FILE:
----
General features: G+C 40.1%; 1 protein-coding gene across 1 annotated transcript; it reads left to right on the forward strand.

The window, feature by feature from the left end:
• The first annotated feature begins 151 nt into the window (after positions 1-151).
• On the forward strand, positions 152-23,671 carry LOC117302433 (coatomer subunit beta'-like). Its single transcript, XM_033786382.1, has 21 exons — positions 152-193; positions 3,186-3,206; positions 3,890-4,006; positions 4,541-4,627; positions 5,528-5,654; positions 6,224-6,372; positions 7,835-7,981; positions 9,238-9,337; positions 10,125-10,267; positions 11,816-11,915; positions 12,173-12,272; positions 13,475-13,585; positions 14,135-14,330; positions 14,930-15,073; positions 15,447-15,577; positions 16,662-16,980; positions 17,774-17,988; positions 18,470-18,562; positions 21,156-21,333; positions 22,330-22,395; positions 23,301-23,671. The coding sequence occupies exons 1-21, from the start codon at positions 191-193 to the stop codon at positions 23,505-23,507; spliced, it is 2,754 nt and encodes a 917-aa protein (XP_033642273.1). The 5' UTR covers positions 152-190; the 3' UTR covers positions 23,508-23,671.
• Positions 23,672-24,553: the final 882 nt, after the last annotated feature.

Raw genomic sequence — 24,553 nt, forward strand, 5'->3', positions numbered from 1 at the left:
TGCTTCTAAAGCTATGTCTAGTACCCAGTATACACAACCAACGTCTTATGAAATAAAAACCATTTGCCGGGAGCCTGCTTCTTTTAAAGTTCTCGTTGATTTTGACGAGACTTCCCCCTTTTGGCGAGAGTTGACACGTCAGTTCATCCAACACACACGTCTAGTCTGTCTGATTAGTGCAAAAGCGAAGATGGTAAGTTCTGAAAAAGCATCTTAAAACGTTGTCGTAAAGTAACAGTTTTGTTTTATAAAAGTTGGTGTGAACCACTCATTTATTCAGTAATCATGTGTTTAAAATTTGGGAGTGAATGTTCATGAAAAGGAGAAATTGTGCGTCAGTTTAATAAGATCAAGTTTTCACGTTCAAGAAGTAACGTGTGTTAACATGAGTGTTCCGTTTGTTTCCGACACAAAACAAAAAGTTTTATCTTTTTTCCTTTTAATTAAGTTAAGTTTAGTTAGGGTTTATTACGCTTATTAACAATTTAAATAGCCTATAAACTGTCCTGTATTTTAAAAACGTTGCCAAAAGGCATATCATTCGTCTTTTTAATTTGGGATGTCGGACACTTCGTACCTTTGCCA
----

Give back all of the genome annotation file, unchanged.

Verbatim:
General features: G+C 40.1%; 1 protein-coding gene across 1 annotated transcript; it reads left to right on the forward strand.

The window, feature by feature from the left end:
• The first annotated feature begins 151 nt into the window (after positions 1-151).
• On the forward strand, positions 152-23,671 carry LOC117302433 (coatomer subunit beta'-like). Its single transcript, XM_033786382.1, has 21 exons — positions 152-193; positions 3,186-3,206; positions 3,890-4,006; positions 4,541-4,627; positions 5,528-5,654; positions 6,224-6,372; positions 7,835-7,981; positions 9,238-9,337; positions 10,125-10,267; positions 11,816-11,915; positions 12,173-12,272; positions 13,475-13,585; positions 14,135-14,330; positions 14,930-15,073; positions 15,447-15,577; positions 16,662-16,980; positions 17,774-17,988; positions 18,470-18,562; positions 21,156-21,333; positions 22,330-22,395; positions 23,301-23,671. The coding sequence occupies exons 1-21, from the start codon at positions 191-193 to the stop codon at positions 23,505-23,507; spliced, it is 2,754 nt and encodes a 917-aa protein (XP_033642273.1). The 5' UTR covers positions 152-190; the 3' UTR covers positions 23,508-23,671.
• Positions 23,672-24,553: the final 882 nt, after the last annotated feature.

Raw genomic sequence — 24,553 nt, forward strand, 5'->3', positions numbered from 1 at the left:
TGCTTCTAAAGCTATGTCTAGTACCCAGTATACACAACCAACGTCTTATGAAATAAAAACCATTTGCCGGGAGCCTGCTTCTTTTAAAGTTCTCGTTGATTTTGACGAGACTTCCCCCTTTTGGCGAGAGTTGACACGTCAGTTCATCCAACACACACGTCTAGTCTGTCTGATTAGTGCAAAAGCGAAGATGGTAAGTTCTGAAAAAGCATCTTAAAACGTTGTCGTAAAGTAACAGTTTTGTTTTATAAAAGTTGGTGTGAACCACTCATTTATTCAGTAATCATGTGTTTAAAATTTGGGAGTGAATGTTCATGAAAAGGAGAAATTGTGCGTCAGTTTAATAAGATCAAGTTTTCACGTTCAAGAAGTAACGTGTGTTAACATGAGTGTTCCGTTTGTTTCCGACACAAAACAAAAAGTTTTATCTTTTTTCCTTTTAATTAAGTTAAGTTTAGTTAGGGTTTATTACGCTTATTAACAATTTAAATAGCCTATAAACTGTCCTGTATTTTAAAAACGTTGCCAAAAGGCATATCATTCGTCTTTTTAATTTGGGATGTCGGACACTTCGTACCTTTGCCA